Archives for category: healing

I would like to think that Archimedes and I would have been chummy. That I could have been his tea-and-chalk-girl or something of that sort.

May be I

Will get to see for myself one day

When it is 3:14 am in the place where all

Numbers are both transcendent and constant.

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Dearest E,

I know you struggle with the see-saw conflict between knowing I love and see you and being a messy, sin-riddled person.

My love is manifest in my ability to save you through years of squalor.

Make that mystery what you focus on, a train-your-eyes-to-focus exercise.

Focus on my voice, character, ability to be who you need in all things.

Me the remedy

Friend

Listener

Shepherd-Doctor-Advocate

And don’t forget what I told you about losing things, the freedom of truth, narrow paths and where they lead.

All the big and small ways

I show you

I love you.

J.

I started this blog a few years ago when I was trying to tell and grieve-through a pretty ugly and unhappy-ending story.

Somewhere(s) along the line I began to question whether any of it would do any good. Were the words like trees falling without listeners?

I once read about one of many really awful and probably unnecessary studies. Rats were dropped into buckets then fished out after a few minutes. Others were left to drown. The rats who had been fished out could keep swimming for much longer than those who had never been “rescued.”

I have to assume this was supposed to be a study of hope? It seems to be more about the human capacity to willfully ignore suffering.

But I digress.

Times I have empathized with the bedraggled bucket rats.

But words do matter.

Your voice is heard.

So keep singing.

And if you can’t sing-whisper…

Cry, shout, or stomp.

Perhaps youth is always hubris 

Although not always so baldly unhinged

I can still see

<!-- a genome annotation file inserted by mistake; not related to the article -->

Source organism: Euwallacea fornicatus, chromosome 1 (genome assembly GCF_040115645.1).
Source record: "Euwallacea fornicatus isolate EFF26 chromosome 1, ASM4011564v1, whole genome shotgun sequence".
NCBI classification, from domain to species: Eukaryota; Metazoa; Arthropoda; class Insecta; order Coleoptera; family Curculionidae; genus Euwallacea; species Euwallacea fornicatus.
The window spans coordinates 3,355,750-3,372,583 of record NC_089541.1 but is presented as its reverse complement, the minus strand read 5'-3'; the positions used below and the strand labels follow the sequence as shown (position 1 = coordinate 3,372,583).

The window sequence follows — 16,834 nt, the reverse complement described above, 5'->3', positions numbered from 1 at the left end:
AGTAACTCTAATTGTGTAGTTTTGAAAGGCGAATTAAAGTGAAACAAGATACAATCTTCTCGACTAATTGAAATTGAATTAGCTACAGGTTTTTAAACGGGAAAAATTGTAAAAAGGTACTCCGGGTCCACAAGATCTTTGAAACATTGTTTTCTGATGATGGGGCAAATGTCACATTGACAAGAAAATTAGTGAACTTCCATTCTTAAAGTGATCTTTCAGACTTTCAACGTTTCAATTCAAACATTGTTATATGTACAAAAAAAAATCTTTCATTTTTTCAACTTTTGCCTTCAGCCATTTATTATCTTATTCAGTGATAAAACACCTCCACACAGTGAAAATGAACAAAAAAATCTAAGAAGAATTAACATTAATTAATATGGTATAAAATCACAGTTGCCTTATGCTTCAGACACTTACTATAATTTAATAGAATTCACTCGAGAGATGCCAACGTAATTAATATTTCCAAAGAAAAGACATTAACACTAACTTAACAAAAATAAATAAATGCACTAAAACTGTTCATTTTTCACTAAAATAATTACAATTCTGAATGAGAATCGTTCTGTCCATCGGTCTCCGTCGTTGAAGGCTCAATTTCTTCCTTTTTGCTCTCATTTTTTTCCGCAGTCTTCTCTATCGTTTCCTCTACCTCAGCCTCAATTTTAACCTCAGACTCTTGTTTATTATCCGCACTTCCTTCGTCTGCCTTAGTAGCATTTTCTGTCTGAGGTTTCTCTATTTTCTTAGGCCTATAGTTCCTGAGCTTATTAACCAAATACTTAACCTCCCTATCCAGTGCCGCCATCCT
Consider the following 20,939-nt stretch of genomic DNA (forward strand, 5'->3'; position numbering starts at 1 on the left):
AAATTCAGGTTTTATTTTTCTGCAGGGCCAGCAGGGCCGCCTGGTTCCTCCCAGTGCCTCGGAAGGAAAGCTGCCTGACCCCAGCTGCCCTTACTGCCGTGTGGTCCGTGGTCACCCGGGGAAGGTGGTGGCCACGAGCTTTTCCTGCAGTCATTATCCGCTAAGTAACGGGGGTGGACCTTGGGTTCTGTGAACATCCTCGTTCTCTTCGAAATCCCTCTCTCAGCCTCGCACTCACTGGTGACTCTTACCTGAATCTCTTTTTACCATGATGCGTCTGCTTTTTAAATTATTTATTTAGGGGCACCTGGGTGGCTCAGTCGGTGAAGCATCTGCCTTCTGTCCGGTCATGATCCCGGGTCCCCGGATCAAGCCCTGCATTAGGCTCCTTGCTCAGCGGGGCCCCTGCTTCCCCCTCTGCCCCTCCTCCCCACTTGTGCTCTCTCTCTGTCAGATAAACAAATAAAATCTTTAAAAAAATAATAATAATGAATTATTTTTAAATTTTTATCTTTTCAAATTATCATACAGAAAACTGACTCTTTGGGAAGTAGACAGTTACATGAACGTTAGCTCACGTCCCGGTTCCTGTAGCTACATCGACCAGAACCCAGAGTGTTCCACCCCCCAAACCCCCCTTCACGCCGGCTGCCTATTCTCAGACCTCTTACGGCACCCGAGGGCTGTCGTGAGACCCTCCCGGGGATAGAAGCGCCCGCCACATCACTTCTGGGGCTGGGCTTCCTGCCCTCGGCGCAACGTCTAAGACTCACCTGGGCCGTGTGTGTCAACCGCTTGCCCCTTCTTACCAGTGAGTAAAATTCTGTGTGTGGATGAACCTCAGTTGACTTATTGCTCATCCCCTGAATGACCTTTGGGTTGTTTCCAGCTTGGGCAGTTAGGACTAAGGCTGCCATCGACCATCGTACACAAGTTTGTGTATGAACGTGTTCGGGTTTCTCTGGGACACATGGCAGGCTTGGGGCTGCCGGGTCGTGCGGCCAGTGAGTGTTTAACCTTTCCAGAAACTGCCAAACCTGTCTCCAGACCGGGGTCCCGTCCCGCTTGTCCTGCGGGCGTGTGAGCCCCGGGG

The mistaken room, ensuing melee

As though an intimate troupe of primate acrobats 

Had used their clever

Prehensile tails to

Tornado the borrowed room

Swing from the wooden dowel in the closet

Tear the beloved childhood

Memories apart, just words on pages

isolated pictures

can summon the ghosts

Of me and you and us

All gone now

Illusion I could

change you into angels

Can’t 

Sleep or

Administer the antidote

With words of

Your mispelled sins

All our

broken 

Promises rise

To life.

I tie bandanas on each

Think she should name them

At some point in time

We must all name them

The right and the left

Outstretched arms

He did not reply and Pilate was amazed

Looked into the crowd of angry…

Helpless, broken 

Justice, mercy

Sorrow, hope

Pairs of things

With ancient, original and sacred names on them

File into the ark

Mute and two by two

Flood or resurrection

boat or Cross

Immissa, patibulum

Someone must carry them outside the sanctuary
Up the hill 

To his end

And our beginning 

Freed to walk, or even fly

But tied to Him, forever 

first the don’ts:

Don’t wax

Don’t spray tan anything 

Don’t take it too seriously

Don’t expect to win

Don’t do anything you wouldn’t want your grandchildren to see

Now the dos:

Pray

Accept your body

Embrace the humor

Ask why?

Honor the other participants

Give sound advice

Listen to their stories

Verify they are old enough for what is about to happen

Draw strength from the Cross

(Also, it helps if you can get some practice.  Things that helped me to prepare for my bikini contest were thankless jobs and other contests where I knew I would not win.)

To this day I marvel that I believe this guy–slicked-back hair, in the bereavement business.  He was hired by a funeral home owned by a lawyer who was embroiled in what could politely be described as a baby relocation scheme and less politely–felony kidnapping.

So the man with the slicked-back hair told us all that “they” had studied people who were grieving and found that those who repeated the story frequently healed better.

So many verbs, adjectives, adverbs, quantifiers.  Could you really know?  Could you actually assess the silent grievers?  What does it mean to heal or recover?

Nonetheless, I believed him.  Sometimes to extreme.  I have told, written, squeaked, howled, and shouted stories of autobiography and grief.

Has it helped?

I think so.

I think that the recitation of a story can help process and organize the meat of it all.

Emotion, chronology, whatever.

So I am going to try it.  Tell the story.  Same-ish story.  Over and over again. 

See if the lugubrious man in the funeral home was onto something.